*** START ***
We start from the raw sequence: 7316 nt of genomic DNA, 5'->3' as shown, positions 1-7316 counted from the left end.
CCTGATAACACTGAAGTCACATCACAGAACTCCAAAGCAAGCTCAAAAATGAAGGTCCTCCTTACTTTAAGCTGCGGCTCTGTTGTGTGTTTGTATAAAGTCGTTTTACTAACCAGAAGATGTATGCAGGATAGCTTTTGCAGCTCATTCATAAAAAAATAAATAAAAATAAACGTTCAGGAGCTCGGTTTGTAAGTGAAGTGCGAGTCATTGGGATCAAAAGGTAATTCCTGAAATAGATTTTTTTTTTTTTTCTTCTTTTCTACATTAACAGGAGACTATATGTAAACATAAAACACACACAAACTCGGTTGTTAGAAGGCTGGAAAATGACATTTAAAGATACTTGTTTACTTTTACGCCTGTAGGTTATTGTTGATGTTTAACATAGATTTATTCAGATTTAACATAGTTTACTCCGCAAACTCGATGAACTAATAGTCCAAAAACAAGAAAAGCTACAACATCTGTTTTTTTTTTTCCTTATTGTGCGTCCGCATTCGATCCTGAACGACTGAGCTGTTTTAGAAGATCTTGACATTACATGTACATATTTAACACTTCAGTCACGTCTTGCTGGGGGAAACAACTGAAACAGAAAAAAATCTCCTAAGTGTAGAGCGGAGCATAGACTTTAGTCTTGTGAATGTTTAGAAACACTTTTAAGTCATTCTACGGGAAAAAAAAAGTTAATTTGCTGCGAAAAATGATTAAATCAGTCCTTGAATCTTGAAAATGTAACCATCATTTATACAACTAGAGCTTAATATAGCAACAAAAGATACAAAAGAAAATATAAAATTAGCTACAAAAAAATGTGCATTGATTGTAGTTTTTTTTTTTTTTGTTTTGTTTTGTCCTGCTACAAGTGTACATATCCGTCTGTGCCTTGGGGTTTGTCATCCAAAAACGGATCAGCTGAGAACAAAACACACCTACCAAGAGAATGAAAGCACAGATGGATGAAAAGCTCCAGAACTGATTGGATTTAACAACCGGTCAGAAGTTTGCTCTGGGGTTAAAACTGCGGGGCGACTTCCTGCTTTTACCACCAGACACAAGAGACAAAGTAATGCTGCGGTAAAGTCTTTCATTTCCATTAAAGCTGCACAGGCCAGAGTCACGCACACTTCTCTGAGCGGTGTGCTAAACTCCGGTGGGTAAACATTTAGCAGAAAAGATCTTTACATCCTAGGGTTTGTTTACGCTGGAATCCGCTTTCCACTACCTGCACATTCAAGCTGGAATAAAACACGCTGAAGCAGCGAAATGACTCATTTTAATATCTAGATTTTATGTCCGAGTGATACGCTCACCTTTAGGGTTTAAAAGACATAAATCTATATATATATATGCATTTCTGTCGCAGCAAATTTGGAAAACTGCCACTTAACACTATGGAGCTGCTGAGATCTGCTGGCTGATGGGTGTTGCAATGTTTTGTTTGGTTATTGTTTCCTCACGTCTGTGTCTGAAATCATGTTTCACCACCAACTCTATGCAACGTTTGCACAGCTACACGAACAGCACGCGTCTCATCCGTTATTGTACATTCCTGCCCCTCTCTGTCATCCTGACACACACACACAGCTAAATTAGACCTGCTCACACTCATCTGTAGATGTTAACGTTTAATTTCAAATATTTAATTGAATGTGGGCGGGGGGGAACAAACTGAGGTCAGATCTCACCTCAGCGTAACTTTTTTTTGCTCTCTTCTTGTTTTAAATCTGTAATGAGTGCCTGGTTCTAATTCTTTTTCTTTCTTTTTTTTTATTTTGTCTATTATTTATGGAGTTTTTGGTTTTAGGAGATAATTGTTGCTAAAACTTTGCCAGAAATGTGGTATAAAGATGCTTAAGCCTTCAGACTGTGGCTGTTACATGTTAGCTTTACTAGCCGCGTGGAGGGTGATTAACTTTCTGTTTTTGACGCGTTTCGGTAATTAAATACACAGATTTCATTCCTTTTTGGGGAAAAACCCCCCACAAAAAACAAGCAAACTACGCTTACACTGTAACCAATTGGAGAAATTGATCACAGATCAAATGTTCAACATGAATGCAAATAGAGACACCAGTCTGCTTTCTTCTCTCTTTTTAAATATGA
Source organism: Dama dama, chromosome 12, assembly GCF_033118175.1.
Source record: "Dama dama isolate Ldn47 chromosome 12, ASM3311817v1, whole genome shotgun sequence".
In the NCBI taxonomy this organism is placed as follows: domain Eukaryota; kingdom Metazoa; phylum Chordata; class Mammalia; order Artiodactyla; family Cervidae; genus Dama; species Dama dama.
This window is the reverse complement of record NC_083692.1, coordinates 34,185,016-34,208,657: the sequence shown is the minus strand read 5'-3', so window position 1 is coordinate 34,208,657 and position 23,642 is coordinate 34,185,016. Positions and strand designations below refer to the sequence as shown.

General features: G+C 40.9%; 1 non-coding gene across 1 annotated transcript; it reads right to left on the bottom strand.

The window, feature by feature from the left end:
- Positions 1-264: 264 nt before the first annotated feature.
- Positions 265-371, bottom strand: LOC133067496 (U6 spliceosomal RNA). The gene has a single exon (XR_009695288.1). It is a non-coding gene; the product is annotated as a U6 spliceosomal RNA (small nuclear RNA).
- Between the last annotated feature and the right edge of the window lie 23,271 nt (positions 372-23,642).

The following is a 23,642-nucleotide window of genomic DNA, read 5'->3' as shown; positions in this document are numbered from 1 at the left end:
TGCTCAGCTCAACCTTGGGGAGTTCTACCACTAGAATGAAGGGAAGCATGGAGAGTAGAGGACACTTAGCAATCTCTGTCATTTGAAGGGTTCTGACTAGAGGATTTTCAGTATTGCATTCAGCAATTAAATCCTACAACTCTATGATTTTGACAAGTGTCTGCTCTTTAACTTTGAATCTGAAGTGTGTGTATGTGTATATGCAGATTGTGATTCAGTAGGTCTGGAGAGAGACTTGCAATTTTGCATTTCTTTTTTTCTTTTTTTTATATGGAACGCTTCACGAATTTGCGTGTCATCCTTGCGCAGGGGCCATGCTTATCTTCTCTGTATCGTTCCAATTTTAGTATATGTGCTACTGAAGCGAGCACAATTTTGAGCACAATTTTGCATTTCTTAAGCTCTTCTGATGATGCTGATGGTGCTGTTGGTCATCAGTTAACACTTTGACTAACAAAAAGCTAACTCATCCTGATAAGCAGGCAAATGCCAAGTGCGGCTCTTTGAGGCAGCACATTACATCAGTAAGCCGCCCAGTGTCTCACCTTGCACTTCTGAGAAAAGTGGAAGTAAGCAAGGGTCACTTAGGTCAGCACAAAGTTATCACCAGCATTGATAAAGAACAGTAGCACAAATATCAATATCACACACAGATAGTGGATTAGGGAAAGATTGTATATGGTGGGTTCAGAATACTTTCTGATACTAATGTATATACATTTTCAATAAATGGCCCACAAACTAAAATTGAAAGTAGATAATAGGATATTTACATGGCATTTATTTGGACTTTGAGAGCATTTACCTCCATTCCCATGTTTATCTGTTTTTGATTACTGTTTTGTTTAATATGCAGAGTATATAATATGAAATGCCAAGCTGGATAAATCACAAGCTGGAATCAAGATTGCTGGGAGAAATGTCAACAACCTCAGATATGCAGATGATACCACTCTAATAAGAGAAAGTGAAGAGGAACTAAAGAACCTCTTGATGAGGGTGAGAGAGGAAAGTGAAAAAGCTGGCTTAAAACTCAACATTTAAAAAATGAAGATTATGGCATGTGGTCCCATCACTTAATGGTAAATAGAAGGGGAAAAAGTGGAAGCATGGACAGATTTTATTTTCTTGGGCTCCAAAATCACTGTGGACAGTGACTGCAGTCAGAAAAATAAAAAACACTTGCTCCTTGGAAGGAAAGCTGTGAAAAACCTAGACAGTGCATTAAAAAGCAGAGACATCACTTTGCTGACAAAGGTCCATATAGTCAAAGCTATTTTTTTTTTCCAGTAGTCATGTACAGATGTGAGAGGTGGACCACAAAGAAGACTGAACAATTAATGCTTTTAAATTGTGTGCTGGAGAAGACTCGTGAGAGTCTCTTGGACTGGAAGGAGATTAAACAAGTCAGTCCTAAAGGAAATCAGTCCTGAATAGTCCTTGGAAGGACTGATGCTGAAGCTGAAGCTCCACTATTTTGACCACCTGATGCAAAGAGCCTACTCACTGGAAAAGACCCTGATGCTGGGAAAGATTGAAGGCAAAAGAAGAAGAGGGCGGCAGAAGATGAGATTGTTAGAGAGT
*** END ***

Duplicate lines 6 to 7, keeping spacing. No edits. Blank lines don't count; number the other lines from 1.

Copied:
This window is the reverse complement of record NC_083692.1, coordinates 34,185,016-34,208,657: the sequence shown is the minus strand read 5'-3', so window position 1 is coordinate 34,208,657 and position 23,642 is coordinate 34,185,016. Positions and strand designations below refer to the sequence as shown.

General features: G+C 40.9%; 1 non-coding gene across 1 annotated transcript; it reads right to left on the bottom strand.